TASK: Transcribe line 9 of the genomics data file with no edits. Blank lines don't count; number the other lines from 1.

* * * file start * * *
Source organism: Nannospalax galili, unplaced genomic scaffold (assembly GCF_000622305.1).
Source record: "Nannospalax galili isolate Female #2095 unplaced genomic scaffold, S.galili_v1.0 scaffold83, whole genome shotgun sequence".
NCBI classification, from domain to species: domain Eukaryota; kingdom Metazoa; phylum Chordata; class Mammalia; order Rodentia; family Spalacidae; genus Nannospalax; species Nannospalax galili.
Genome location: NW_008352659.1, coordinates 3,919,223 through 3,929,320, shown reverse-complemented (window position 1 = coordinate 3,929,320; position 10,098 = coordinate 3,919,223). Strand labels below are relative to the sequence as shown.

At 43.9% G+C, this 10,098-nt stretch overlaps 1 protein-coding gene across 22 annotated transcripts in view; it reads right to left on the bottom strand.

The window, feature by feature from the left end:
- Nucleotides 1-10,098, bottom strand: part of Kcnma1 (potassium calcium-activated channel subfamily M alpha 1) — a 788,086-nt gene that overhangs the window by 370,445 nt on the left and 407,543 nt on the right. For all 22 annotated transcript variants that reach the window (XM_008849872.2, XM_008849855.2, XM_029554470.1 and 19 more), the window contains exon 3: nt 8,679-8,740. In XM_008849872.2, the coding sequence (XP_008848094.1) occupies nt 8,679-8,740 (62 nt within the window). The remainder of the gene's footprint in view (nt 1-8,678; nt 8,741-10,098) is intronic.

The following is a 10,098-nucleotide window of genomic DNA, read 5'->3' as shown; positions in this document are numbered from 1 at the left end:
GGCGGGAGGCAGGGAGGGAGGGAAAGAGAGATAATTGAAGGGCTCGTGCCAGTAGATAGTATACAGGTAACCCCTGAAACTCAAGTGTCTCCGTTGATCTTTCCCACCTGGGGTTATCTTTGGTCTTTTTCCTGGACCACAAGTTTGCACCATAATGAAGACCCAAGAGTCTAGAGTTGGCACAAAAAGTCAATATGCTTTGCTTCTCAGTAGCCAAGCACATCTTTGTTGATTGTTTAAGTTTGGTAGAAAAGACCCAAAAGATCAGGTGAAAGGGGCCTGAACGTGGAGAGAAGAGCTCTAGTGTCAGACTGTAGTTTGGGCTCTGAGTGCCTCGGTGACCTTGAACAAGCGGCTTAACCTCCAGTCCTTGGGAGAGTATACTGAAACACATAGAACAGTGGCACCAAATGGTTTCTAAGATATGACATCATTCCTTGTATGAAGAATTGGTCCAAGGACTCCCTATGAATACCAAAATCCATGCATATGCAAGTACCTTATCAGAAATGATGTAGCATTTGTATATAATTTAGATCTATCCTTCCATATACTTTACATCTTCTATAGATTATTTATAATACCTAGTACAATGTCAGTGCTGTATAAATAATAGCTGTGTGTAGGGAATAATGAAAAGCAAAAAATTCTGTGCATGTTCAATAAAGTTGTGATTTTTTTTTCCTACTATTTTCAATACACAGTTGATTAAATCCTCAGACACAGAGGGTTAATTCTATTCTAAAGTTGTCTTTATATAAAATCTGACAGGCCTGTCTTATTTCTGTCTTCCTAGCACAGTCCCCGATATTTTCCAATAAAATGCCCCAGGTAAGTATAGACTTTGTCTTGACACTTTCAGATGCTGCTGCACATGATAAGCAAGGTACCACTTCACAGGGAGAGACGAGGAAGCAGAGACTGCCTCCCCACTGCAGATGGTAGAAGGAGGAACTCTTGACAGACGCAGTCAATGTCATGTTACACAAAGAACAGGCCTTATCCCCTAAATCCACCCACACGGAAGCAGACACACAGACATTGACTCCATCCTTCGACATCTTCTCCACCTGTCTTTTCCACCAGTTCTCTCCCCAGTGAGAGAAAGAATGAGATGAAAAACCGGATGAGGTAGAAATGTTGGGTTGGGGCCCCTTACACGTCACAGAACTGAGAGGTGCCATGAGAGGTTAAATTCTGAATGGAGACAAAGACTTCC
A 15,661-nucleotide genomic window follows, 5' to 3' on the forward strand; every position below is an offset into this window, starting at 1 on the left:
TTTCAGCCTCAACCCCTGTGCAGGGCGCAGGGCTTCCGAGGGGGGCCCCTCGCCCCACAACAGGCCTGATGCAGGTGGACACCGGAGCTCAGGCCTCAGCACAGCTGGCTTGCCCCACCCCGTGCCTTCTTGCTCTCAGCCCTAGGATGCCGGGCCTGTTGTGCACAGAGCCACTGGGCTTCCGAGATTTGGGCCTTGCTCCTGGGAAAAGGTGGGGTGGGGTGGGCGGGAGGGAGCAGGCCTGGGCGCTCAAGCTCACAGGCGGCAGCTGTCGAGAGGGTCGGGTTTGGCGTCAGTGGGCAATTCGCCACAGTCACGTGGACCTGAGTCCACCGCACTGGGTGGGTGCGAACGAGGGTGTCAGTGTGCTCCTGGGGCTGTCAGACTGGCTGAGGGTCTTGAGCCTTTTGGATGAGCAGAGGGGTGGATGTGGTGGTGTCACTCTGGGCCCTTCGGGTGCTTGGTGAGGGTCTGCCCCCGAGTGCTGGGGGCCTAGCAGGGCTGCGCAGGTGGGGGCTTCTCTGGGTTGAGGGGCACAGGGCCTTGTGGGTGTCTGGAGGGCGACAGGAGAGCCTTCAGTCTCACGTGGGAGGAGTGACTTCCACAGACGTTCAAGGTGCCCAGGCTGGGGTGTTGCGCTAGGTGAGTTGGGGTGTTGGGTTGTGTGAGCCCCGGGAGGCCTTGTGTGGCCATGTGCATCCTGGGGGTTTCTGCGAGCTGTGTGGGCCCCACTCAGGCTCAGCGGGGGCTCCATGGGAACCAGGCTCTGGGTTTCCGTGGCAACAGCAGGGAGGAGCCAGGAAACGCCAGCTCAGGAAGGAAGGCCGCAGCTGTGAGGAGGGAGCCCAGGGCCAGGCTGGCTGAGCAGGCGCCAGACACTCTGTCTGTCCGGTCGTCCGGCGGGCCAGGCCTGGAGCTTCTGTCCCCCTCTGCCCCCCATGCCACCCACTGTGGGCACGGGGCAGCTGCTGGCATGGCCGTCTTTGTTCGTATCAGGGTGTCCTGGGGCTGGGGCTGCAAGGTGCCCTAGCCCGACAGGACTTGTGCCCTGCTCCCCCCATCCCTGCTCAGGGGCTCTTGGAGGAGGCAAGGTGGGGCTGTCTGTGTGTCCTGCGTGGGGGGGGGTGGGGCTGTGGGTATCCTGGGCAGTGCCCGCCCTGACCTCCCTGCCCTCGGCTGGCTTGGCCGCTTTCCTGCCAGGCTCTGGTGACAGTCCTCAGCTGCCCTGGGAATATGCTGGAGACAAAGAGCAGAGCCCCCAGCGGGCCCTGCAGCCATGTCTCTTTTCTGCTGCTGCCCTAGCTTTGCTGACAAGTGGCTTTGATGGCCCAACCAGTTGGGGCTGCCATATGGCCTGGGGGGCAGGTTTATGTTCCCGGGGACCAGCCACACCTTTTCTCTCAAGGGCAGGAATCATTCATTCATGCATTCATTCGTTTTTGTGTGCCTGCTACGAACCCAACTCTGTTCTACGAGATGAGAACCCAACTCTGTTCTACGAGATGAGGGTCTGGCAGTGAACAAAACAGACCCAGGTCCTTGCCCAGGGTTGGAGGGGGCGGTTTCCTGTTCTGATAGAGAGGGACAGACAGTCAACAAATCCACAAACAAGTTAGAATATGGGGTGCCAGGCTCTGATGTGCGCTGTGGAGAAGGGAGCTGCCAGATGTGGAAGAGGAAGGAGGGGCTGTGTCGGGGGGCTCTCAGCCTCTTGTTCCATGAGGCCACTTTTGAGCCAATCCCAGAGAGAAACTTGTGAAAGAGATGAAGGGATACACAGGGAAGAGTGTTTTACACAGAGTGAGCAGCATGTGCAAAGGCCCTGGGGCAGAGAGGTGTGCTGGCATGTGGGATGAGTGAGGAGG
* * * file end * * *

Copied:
GGCGGGAGGCAGGGAGGGAGGGAAAGAGAGATAATTGAAGGGCTCGTGCCAGTAGATAGTATACAGGTAACCCCTGAAACTCAAGTGTCTCCGTTGATCTTTCCCACCTGGGGTTATCTTTGGTCTTTTTCCTGGACCACAAGTTTGCACCATAATGAAGACCCAAGAGTCTAGAGTTGGCACAAAAAGTCAATATGCTTTGCTTCTCAGTAGCCAAGCACATCTTTGTTGATTGTTTAAGTTTGGTAGAAAAGACCCAAAAGATCAGGTGAAAGGGGCCTGAACGTGGAGAGAAGAGCTCTAGTGTCAGACTGTAGTTTGGGCTCTGAGTGCCTCGGTGACCTTGAACAAGCGGCTTAACCTCCAGTCCTTGGGAGAGTATACTGAAACACATAGAACAGTGGCACCAAATGGTTTCTAAGATATGACATCATTCCTTGTATGAAGAATTGGTCCAAGGACTCCCTATGAATACCAAAATCCATGCATATGCAAGTACCTTATCAGAAATGATGTAGCATTTGTATATAATTTAGATCTATCCTTCCATATACTTTACATCTTCTATAGATTATTTATAATACCTAGTACAATGTCAGTGCTGTATAAATAATAGCTGTGTGTAGGGAATAATGAAAAGCAAAAAATTCTGTGCATGTTCAATAAAGTTGTGATTTTTTTTTCCTACTATTTTCAATACACAGTTGATTAAATCCTCAGACACAGAGGGTTAATTCTATTCTAAAGTTGTCTTTATATAAAATCTGACAGGCCTGTCTTATTTCTGTCTTCCTAGCACAGTCCCCGATATTTTCCAATAAAATGCCCCAGGTAAGTATAGACTTTGTCTTGACACTTTCAGATGCTGCTGCACATGATAAGCAAGGTACCACTTCACAGGGAGAGACGAGGAAGCAGAGACTGCCTCCCCACTGCAGATGGTAGAAGGAGGAACTCTTGACAGACGCAGTCAATGTCATGTTACACAAAGAACAGGCCTTATCCCCTAAATCCACCCACACGGAAGCAGACACACAGACATTGACTCCATCCTTCGACATCTTCTCCACCTGTCTTTTCCACCAGTTCTCTCCCCAGTGAGAGAAAGAATGAGATGAAAAACCGGATGAGGTAGAAATGTTGGGTTGGGGCCCCTTACACGTCACAGAACTGAGAGGTGCCATGAGAGGTTAAATTCTGAATGGAGACAAAGACTTCC